After his first venture did not work out with Vodacom, Addis joined USAID as a consultant and worked on export promotion under AGOA (African Growth and Opportunity Act). Addis said, "When AGOA was first launched, nobody knew about it. So, we worked on pushing AGOA to different organizations and helped them, so that they can have a proper understanding of it. It was the ideal approach for me to meet new people and learn how things operated in the country. People who grew up in Ethiopia have an advantage because they have connections. They would probably have childhood friends in key places, which is a huge gap for us diasporas, especially those who left the country at a very young age. The experience I gained and the connections I created while working at USAID have helped and continue to help me to this day."
"Most of the businesses that I've established were inspired by difficulties that others or I have had." Addis continued, "If you find a problem and bring a solution to that problem at the right price, you create a business." When Addis came to Ethiopia, there was no private FM Radio station. He used to drive his father's car, and every time he drove, he brought his iPod with him in order to listen to music. One time his iPod broke, and he couldn't find anything to listen to while driving. He also observed that people kept several music CDs in their trunks. Furthermore, while working at USAID, Addis noticed that there were a lot of foreigners in the country who had no way of accessing basic information about Ethiopia. And that is how Afro FM, the first-ever all-English radio station, was born.
After launching Afro FM, Addis saw a need for a communication and marketing company in Ethiopia. With only a few marketing agencies providing their services in the country, he saw a gap in the market. For example, if an agency worked with Coca-Cola, that same agency couldn't work with Pepsi. Addis also noticed that global brands like Heineken were, at the time, expanding to Ethiopia, which he saw as an opportunity to establish an advertising firm. As a result, Addis launched 251 Communications, a marketing and communication firm. Addis stated, "An advertising agency gives you a lot of insights and challenges from clients, which in turn provides you with a lot of opportunities."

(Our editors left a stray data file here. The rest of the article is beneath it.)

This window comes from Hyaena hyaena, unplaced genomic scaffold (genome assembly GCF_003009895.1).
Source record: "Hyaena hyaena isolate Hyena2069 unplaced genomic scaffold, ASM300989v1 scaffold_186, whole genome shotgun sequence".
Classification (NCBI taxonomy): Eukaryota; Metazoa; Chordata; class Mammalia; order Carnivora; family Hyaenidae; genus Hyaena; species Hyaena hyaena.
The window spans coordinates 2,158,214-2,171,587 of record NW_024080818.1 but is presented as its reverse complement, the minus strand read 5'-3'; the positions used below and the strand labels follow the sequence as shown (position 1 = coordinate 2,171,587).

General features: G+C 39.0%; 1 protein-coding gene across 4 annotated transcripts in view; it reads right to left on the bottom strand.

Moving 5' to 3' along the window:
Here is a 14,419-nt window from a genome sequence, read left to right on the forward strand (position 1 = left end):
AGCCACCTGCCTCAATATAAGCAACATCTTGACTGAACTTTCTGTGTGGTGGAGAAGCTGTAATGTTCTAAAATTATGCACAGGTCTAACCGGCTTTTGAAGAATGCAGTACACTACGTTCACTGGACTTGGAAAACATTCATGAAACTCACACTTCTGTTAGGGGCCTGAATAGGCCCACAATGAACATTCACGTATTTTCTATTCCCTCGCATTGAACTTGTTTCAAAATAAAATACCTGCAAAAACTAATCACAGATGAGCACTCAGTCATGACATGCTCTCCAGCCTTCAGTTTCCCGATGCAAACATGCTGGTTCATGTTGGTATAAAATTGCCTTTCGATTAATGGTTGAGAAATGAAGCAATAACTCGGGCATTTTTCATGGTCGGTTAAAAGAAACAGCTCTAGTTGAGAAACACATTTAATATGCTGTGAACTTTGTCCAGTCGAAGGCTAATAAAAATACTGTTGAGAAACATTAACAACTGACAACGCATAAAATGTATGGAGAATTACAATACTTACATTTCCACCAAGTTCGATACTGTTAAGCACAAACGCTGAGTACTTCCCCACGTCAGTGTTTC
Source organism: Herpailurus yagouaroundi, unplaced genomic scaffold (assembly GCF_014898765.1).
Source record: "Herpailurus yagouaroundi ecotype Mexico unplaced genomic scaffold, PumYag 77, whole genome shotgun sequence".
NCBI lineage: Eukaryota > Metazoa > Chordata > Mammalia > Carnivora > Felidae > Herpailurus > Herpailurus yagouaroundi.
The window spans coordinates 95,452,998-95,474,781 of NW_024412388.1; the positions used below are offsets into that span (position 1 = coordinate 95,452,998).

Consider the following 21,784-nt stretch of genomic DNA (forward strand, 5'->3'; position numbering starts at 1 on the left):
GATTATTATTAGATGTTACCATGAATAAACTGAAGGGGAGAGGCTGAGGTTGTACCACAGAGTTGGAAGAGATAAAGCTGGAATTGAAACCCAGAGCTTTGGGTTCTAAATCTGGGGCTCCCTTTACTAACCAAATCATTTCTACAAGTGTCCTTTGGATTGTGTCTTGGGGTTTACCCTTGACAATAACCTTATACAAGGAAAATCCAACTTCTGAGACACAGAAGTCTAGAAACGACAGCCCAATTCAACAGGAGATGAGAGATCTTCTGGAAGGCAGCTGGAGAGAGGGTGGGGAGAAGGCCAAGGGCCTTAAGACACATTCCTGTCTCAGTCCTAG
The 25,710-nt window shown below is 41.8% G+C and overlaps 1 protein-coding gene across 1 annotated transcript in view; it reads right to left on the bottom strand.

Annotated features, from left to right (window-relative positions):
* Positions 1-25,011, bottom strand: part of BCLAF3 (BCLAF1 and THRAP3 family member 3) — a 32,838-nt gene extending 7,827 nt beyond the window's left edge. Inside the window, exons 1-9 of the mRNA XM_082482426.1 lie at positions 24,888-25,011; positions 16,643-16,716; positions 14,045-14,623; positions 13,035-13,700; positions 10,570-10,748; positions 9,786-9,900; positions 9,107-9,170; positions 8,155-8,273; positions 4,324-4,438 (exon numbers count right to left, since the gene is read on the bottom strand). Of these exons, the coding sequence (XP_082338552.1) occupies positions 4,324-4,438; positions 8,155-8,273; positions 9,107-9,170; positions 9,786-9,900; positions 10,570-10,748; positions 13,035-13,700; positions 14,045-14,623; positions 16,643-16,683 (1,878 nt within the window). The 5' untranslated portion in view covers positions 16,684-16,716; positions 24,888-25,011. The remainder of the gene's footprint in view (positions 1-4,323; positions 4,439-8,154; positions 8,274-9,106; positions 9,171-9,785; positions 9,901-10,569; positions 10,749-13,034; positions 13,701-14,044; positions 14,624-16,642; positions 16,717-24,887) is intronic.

251 Communications worked on several advertisements for clients; however, there were only two TV stations to choose from for brands to advertise. "Having only two TV stations for an entire country of more than 100 million people is mind-boggling to the outside world," Addis added. This need stirred up an idea in his mind to start a TV channel. His first instinct was to bring MTV, an American cable channel, to Ethiopia. However, he realized that the manufacturing and licensing costs to set it up would be prohibitively expensive. Addis was then given suggestions from several people to launch his own television channel. He discussed it with his friend and decided to do some research. After the research, they observed that there was a growing demand for movies and shows. So, they partnered up with Moby Media Group, a large media company in Afghanistan, to start Kana, a TV channel with a simple concept of dubbing foreign shows in Amharic. At first, due to the lack of data and statistics, the Moby group was hesitant to work in Ethiopia as they were not yet convinced of the demand. Addis then took some people from the group to a neighborhood called Kazanchis in Addis Ababa. He brought them to the top of a building and showed them the countless satellite dishes on the rooftops of several homes. He told them that all those houses they saw were their potential clients. And that's how the group became convinced to work in Ethiopia.
After establishing Kana TV, Addis shifted his focus to investment. He said, "I saw that most young Ethiopians had great ideas and were energetic but didn't have the financial resources to bring their ideas to life." Addis then joined a TV show called "Chigign Tobiya" as an investor. The show provided a platform where entrepreneurs presented their businesses to a group of investors. After Chigign Tobiya, people started approaching him seeking investments. Addis has now invested in many companies. He eventually established a group called Kazana to manage the companies he has invested in so far. In Swahili, Kazana is related to hardworking and hustling. Addis said, "I wanted Kazana to be an African enterprise and not just an Ethiopian one."